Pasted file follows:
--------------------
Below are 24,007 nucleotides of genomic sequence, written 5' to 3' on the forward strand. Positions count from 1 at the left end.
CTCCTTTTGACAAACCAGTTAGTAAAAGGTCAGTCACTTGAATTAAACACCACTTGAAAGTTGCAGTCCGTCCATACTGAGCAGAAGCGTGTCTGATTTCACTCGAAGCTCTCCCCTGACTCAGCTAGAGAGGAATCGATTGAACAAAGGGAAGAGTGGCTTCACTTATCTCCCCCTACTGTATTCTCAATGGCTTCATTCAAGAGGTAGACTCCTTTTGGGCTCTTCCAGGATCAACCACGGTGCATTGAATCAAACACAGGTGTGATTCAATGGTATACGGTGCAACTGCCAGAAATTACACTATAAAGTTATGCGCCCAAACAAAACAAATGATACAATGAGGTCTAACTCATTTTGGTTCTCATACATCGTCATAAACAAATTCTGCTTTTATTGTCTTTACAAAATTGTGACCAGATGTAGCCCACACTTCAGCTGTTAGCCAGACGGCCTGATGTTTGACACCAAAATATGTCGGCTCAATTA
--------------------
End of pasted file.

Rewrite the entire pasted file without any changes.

Below are 24,007 nucleotides of genomic sequence, written 5' to 3' on the forward strand. Positions count from 1 at the left end.
CTCCTTTTGACAAACCAGTTAGTAAAAGGTCAGTCACTTGAATTAAACACCACTTGAAAGTTGCAGTCCGTCCATACTGAGCAGAAGCGTGTCTGATTTCACTCGAAGCTCTCCCCTGACTCAGCTAGAGAGGAATCGATTGAACAAAGGGAAGAGTGGCTTCACTTATCTCCCCCTACTGTATTCTCAATGGCTTCATTCAAGAGGTAGACTCCTTTTGGGCTCTTCCAGGATCAACCACGGTGCATTGAATCAAACACAGGTGTGATTCAATGGTATACGGTGCAACTGCCAGAAATTACACTATAAAGTTATGCGCCCAAACAAAACAAATGATACAATGAGGTCTAACTCATTTTGGTTCTCATACATCGTCATAAACAAATTCTGCTTTTATTGTCTTTACAAAATTGTGACCAGATGTAGCCCACACTTCAGCTGTTAGCCAGACGGCCTGATGTTTGACACCAAAATATGTCGGCTCAATTA